The latest race content, interviews, features, reviews and expert buying guides, direct to your inbox!
Thank you for signing up to The Pick. You will receive a verification email shortly.
There was a problem. Please refresh the page and try again.
The boss of Bora wants Remco Evenepoel on his team and may go so far as to buy the young Belgian's current squad in order to acquire the 21-year-old's services.
That's according to Patrick Lefevere, who says Bora-Hansgrohe's manager Ralph Denk has told him that the boss of Bora, Willi Bruckbauer, is very keen to have Evenepoel race in his set-up.
"The self-proclaimed king of the hunt is Ralph Denk of Bora-Hansgrohe," Patrick Lefevere wrote in his Het Nieuwsblad column of the suitors lining up in the hope of tempting Evenepoel away from the Belgian team.
"He explained that Willi Bruckbauer, the boss of Bora, absolutely wants to bring in Remco. The shortest route is apparently to buy the entire team. It was serious because he also wanted to know what role I still saw myself playing in that set-up."
The contracts of 26 Deceuninck - Quick-Step riders are up at the end of season, due to the team's current sponsorship deal expiring this year, and only Yves Lampaert, Mauri Vansevenant, Julian Alaphilippe and Evenepoel have options to extend until 2024.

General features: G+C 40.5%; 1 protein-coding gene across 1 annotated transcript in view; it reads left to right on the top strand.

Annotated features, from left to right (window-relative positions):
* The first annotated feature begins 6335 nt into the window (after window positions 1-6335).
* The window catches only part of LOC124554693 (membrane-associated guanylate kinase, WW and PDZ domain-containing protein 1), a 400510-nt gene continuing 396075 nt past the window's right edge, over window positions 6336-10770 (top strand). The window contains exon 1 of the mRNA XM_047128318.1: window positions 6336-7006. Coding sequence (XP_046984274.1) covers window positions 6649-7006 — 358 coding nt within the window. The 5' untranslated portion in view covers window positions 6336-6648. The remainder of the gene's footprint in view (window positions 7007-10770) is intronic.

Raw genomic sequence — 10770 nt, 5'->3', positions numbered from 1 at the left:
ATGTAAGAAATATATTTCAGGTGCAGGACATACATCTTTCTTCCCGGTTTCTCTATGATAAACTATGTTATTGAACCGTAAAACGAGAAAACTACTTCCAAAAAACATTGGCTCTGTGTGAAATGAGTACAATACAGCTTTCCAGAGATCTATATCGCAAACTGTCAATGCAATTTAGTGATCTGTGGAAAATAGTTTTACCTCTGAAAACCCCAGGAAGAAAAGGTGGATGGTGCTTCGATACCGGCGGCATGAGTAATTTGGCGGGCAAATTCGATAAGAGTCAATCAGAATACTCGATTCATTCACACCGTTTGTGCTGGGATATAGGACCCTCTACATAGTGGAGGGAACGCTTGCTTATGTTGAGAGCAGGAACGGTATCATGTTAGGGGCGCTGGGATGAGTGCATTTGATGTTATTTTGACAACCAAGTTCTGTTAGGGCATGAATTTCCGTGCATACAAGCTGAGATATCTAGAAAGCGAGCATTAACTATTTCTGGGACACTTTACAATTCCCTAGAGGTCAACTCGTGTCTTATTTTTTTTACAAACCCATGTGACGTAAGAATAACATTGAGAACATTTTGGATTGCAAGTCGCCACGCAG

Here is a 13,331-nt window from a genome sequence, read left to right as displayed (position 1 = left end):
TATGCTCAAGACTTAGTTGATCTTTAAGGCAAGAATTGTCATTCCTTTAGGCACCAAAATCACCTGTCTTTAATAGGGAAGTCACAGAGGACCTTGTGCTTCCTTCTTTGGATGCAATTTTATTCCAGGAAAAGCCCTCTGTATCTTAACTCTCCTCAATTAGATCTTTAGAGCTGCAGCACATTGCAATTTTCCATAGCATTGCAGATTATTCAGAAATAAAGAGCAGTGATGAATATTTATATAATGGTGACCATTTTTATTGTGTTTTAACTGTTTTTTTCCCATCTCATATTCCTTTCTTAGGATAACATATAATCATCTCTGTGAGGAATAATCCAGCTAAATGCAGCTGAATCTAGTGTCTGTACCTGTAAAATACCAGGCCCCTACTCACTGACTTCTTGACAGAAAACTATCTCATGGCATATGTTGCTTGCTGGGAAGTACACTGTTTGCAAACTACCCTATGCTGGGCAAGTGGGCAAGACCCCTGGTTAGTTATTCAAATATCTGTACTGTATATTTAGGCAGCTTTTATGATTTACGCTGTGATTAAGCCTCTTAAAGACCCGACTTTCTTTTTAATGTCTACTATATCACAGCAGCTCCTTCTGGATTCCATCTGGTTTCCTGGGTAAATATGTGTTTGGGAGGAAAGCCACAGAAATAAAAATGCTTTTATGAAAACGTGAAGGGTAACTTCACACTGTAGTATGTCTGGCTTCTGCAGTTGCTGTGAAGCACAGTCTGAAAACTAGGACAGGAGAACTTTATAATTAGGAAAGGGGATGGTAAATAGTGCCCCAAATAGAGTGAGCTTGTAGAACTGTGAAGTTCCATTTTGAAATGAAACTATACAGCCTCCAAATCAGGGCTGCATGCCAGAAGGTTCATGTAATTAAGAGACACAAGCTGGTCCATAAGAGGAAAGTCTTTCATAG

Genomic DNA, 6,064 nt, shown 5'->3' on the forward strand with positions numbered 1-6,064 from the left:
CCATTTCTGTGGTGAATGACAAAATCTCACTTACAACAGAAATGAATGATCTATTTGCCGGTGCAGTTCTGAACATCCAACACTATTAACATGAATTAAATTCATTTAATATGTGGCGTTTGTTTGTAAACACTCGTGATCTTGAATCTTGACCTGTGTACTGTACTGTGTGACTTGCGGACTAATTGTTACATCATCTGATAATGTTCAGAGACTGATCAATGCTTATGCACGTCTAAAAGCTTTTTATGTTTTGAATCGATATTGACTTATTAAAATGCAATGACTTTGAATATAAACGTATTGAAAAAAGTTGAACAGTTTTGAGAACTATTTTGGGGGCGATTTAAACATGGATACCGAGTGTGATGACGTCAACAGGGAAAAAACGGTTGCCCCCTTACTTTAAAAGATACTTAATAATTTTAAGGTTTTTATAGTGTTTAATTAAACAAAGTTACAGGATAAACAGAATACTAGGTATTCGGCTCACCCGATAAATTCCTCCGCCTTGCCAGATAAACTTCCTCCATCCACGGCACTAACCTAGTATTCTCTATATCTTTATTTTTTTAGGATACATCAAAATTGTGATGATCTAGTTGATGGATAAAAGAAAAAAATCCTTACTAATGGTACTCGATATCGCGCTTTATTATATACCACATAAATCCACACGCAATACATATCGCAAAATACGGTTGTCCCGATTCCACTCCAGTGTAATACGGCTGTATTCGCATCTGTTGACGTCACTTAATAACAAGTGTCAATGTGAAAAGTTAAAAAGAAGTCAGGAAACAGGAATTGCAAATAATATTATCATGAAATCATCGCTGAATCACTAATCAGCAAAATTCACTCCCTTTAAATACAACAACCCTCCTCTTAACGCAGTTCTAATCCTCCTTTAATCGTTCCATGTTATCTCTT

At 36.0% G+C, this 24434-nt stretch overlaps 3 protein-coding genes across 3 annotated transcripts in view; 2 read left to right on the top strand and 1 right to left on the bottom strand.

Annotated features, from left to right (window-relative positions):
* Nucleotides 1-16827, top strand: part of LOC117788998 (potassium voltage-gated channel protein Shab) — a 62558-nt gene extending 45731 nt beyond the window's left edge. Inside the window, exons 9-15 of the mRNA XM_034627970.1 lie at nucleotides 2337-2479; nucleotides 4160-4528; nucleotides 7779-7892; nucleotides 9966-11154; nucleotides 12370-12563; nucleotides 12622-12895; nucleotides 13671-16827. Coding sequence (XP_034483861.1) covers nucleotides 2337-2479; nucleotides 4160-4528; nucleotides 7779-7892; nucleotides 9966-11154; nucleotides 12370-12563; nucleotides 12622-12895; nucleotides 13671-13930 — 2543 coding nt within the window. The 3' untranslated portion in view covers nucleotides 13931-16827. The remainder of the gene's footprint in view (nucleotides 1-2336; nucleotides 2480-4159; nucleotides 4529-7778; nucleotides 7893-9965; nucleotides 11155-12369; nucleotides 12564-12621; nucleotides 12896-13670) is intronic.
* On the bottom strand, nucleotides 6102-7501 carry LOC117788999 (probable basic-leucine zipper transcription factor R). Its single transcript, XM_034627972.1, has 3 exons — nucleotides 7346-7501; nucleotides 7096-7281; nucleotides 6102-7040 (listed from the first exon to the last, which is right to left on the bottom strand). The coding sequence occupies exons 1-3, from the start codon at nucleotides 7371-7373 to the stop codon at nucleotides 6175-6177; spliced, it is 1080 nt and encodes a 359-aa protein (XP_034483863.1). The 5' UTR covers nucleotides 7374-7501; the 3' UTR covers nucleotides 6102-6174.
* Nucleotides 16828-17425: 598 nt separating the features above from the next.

Should Lefevere not strike a new deal with his current financial backers, the 66-year-old currently setting a deadline of March 31 to get a new agreement signed, Bruckbauer could be the man to step into the void, but the decision will ultimately be that of Zdeněk Bakala, the Czech billionaire who owns 70 per cent of the team.
"It is my ambition to continue with the team myself and I talk about this with my sponsors. The deadline I still have in mind today to get that done is March 31. I think I said: if I fail, then you will be the first to hear," Lefevere said, speaking publicly to Bruckbauer.
Evenepoel has recently returned to riding outside, having spent the winter recovering from his severe crash at Il Lombardia last year.
The Belgian is hoping to make his comeback at the Giro d'Italia, which would be his debut Grand Tour, but if he makes the start line he'll be riding without any ambition or expectation.
“I still have a long way to go,” Evenepoel said in February. "I normally whistle up a short slope in the neighborhood. Now I’m gasping for breath. I noticed that yesterday when I trained with my team-mates on the Muur van Geraardsbergen. But that’s normal if you’ve been inactive for four months. I now have to work on my base again, re-acclimatise to the long distances."
Thank you for reading 20 articles this month* Join now for unlimited access
Enjoy your first month for just £1 / $1 / €1
*Read 5 free articles per month without a subscription
Join now for unlimited access
Try first month for just £1 / $1 / €1